2. Do you miss your country?
“Yes indeed, it's where all my family, relatives, friends and memories are.”
3. Do you feel that your chances for a better life are high?
“Maybe, if I would be transferred to a safer country. Turkey is close to Iran and I don't feel safe, as I found one of my friends, an Iranian human rights activist and journalist, dead in his house last year... The next one could be me."
4. Do you think the world has responded as should do to refugees?
“They do some help, but not as they should.”
5. Are political refugees treated differently to other refugees?
“Yes the process of the cases of political refugees, like me, take much longer.”
6. It's well known that Turkey gives job opportunities, in your experience is it easy to get a job?
“I know it is impossible for me to get a work permit in my area of expertise, and instead I have to do labour jobs with the lowest pay - and that is also illegal and unsafe, with no insurance.”
7. Do you think all these policies and programmes related to refugees are really helping or do they force modern exploitation of professionals?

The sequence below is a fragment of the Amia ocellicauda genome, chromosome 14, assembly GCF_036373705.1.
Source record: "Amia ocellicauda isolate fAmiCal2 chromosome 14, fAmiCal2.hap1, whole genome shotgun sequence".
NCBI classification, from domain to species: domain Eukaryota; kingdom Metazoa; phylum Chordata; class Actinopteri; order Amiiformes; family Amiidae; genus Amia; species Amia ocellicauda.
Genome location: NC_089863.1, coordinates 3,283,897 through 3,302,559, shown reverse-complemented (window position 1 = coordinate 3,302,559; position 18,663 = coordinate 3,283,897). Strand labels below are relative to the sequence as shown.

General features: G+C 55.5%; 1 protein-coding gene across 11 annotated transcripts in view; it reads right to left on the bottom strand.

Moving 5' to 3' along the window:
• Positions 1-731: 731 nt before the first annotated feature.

“I am not an expert in this field. But it kind of help them.”
8. What would you like to tell to the youth fighting in any country?
“I recommend peaceful ways and don't give up on their dreams of freedom and dignity.”
9. Do you regret for your activism?
“Not at all.”
10. Would you do everything exactly in the same way again?
On the one hand, we defend free speech and rights defenders, encouraging them try to speak out.
However, some of these activists are trying to keep themselves safe, secure, and trying to find countries that open their doors to them.
And what about the regular citizens, too? Exactly the same.
Now how can we talk about democracy and justice when these people receive nothing, null, finito …?
We have international organisations, we have representatives, we have…. we have tons of experienced professionals in this field and still we fail every single day, as humanity, to give refugees proper protection, attention and security.
Is This Life?
We can turn around and we will see that mostly these people haven’t a decent way to live. How many of us live daily in a tent in the middle of nowhere, without water, food and medical assistance? I mean, since when has living in tents been the best housing option?